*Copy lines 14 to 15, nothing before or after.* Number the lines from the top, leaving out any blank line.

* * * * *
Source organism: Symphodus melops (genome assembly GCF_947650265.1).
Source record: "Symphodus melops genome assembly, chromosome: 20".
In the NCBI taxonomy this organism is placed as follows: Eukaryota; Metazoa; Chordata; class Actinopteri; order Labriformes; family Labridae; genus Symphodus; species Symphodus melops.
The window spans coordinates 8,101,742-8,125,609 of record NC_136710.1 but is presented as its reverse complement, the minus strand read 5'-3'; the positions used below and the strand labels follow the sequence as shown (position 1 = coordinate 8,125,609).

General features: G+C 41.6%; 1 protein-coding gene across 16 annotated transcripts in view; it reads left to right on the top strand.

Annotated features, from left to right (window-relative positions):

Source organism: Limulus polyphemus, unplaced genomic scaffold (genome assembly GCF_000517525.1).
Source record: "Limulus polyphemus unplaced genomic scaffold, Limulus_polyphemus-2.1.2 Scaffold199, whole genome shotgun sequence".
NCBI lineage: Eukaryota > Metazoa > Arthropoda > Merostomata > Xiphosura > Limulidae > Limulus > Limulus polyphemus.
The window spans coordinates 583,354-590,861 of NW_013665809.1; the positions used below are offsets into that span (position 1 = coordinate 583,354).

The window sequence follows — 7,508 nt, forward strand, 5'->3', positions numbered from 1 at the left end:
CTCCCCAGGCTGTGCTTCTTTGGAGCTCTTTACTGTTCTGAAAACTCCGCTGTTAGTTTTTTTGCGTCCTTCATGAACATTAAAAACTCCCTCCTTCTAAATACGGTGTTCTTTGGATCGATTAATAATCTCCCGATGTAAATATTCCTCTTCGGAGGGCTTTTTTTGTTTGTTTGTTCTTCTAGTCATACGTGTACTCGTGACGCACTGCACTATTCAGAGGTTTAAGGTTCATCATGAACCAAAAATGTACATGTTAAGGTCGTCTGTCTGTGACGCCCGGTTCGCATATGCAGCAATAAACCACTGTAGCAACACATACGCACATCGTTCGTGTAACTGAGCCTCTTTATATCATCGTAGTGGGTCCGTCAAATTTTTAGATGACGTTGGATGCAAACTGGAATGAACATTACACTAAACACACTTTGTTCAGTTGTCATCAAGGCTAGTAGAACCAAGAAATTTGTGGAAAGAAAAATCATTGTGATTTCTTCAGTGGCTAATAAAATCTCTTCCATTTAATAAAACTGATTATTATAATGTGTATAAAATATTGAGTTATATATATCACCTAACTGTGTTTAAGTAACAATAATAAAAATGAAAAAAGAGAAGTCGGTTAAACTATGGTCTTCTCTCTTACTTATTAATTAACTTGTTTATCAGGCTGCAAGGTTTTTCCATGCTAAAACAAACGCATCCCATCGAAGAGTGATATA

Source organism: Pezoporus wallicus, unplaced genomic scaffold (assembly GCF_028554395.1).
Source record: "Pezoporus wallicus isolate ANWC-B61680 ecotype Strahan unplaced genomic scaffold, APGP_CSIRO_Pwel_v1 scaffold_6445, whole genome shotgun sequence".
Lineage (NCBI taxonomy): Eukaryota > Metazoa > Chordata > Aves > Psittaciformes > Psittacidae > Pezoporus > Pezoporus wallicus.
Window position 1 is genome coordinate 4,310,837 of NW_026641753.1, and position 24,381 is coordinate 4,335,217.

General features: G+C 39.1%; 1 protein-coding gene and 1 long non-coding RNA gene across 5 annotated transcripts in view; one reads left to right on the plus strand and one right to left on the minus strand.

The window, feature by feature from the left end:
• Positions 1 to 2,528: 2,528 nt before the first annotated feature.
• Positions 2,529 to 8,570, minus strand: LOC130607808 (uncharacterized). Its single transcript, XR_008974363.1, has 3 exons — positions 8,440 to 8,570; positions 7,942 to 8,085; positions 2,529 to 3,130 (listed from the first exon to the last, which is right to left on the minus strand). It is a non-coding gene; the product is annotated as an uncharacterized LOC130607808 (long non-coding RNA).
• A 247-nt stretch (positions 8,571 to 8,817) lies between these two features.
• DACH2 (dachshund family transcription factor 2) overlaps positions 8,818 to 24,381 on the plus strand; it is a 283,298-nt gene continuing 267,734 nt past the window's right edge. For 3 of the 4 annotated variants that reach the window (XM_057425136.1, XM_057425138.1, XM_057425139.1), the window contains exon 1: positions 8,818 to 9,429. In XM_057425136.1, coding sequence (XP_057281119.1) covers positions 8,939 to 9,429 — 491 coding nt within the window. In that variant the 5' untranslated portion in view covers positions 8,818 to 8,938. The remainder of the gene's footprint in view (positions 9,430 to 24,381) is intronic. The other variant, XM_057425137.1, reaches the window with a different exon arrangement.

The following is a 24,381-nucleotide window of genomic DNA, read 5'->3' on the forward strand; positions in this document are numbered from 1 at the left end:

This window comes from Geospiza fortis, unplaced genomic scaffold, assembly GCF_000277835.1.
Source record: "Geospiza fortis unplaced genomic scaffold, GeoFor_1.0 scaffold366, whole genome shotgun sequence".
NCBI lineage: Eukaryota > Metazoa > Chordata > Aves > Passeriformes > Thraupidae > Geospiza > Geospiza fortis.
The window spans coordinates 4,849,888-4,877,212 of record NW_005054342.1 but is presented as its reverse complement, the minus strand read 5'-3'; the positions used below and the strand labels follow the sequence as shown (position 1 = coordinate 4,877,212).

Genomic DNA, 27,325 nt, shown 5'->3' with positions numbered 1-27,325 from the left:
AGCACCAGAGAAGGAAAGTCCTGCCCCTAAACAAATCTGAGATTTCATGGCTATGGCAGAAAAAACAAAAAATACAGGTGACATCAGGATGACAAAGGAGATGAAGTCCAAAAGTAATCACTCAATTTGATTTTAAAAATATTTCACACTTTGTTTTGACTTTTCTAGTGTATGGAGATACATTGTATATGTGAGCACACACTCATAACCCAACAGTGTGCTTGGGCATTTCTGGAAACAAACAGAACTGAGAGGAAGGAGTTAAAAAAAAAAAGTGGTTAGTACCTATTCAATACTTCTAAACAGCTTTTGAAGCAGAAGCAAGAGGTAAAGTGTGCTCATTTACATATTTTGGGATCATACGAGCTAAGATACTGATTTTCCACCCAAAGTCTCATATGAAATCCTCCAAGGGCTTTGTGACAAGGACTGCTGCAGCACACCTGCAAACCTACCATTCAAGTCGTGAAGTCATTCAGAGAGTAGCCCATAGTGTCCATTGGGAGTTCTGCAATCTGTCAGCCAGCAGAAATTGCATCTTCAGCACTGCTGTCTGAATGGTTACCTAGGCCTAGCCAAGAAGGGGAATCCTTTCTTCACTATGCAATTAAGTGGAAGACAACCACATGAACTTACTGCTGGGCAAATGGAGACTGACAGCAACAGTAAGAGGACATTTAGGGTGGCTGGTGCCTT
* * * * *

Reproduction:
Source record: "Pezoporus wallicus isolate ANWC-B61680 ecotype Strahan unplaced genomic scaffold, APGP_CSIRO_Pwel_v1 scaffold_6445, whole genome shotgun sequence".
Lineage (NCBI taxonomy): Eukaryota > Metazoa > Chordata > Aves > Psittaciformes > Psittacidae > Pezoporus > Pezoporus wallicus.